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Kashman v Kashman


2017 NY Slip Op 01343

February 22, 2017


This is an appeal and cross-appeal from an order entered into by the Nassau County Supreme Court from 3/17/15. The order denies a cross motion of the defendant for summary judgment and found that the plaintiff had waived the right to equitable distribution, maintenance, and attorney fees. The portion of the order being appealed, denies the plaintiff’s motion which granted leave to renew, and for the branch of the motion which was for a leave to reargue, and denied the portion  of the plaintiff’s motion which requested an award for pendente light maintenance, and granted the plaintiff’s motion which requested pendente lite child support to the extent of awarding her 3,000 per month.

The court ordered that the order dated 3/17/15 should be modified based on law and facts, and exercising the court discretion as follows. Delete the provision denying the defendant’s cross motion for summary judgment, determining that the plaintiff had waived her right to attorney fees, equitable distribution and maintenance, and substitute a provision granting the defendant’s cross motion. Delete the portion that adheres so much to the order dated 10/2/14, as denied the portion of the order that addressed a pendente lite award for child support only awarding her 3,000 per month, and substituting a provision vacating that portion of the order dated 10/2/14. The order is affirmed as so far as it had been appealed and cross-appealed, without costs and the issue is remitted to the Nassau County Supreme Court for a new decision regarding the issue of the plaintiff’s motion for pendente lite maintenance and child support.

Ordered that in the meantime, the defendant will be required to pay the amount of 3000 in child support.

The parties have three children between them and were married in 1995. Before they were married, they each prepared a prenuptial agreement. In the agreement, each said that in the event of a divorce each party waived the right to alimony, equitable distribution and attorney fees. The plaintiff filed this action in 2014. After filing, the plaintiff moved for pendente lite (temporary) maintenance and child support in the amount of 7,500 per month as well as attorney fees.

The Supreme Court produced an order in 10/2/14 and awarded the plaintiff 3,000 per month for the child support and attorney fees in the amount of 10,000. The court denied her request for maintenance. The plaintiff sought to reargue her portion of the motion requesting pendente lite maintenance and child support of 7,500 per month.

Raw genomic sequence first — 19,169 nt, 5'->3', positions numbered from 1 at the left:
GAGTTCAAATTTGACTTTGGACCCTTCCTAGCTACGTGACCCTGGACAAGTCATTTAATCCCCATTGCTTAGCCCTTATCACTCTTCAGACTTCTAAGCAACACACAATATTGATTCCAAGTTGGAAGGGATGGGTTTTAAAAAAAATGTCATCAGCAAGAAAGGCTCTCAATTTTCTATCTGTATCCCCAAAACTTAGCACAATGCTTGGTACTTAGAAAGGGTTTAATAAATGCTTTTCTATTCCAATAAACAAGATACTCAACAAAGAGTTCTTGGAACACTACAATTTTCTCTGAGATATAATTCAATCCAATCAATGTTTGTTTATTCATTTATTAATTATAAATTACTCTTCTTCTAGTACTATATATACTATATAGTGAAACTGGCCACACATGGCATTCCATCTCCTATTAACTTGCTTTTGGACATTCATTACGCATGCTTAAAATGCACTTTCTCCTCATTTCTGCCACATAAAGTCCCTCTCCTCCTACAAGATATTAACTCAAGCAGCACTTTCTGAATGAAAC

The defendant filed a cross-motion for a summary judgment, contending that the plaintiff waived the right to all support and fees. The court denied the cross motion on 3/17/15. The court also denied the portion of the motion which requested leave to renew the plaintiff’s argument, adhering to the determination that the pendente lite support was granted to the plaintiff for child support in the amount of 3,000 per month.

The court said that “an agreement between two spouses which appears fair on its face will be enforced according to its provisions unless it can be shown that it is unconscionable, far-reaching, or was entered into under fraud or duress (McKenna v McKenna 121 AD3d 864). Here, the defendant has proven that the prenuptial agreement wasn’t a product of fraud or duress (McKenna v McKenna 121 AD3d 864), and that by the terms of the agreement, the parties waived their right to spousal support, attorney fees and equitable distribution (Vendome v Vendome 41 AD3d 837). The plaintiff didn’t bring up a triable issue of fact. The Supreme Court should have granted the defendant’s motion for summary judgement.

Despite the fact that with the prenuptial agreement there was a waiver of maintenance, attorney fees and equitable distribution, it doesn’t specifically prevent an award for pendente lite maintenance and child support (Davis v Davis 144 AD3d 623, Abrams v Graves 109 AD3d 849, McKenna v McKenna 121 AD3d 867. While the Supreme Court did provide interim attorney’s fees, the did not allow temporary spousal support or child support.

In deciding the issue of temporary child support, the courts are allowed to apply the Child Support Standards Act (CSSA) guidelines but they are obligated to (Davydova v Sasonov 109 AD3d 955, Kaufman v Kaufman 131 AD3d 939). The court said when they have sufficient economic date, a pendente lite child support award that is different from the provisions of CSSA, can be used at the court’s discretion absent a reason to do otherwise (Davydoda v Sasonov 109 AD3d 957).

Here, the court didn’t provide any reasoning as to how it arrived at the amount of child support. The matter needs to be returned to Nassau County Superior Court for a correct calculation. If the court doesn’t use CSSA, it needs to explain their reasoning.

The parties remaining issues are found to be without merit.

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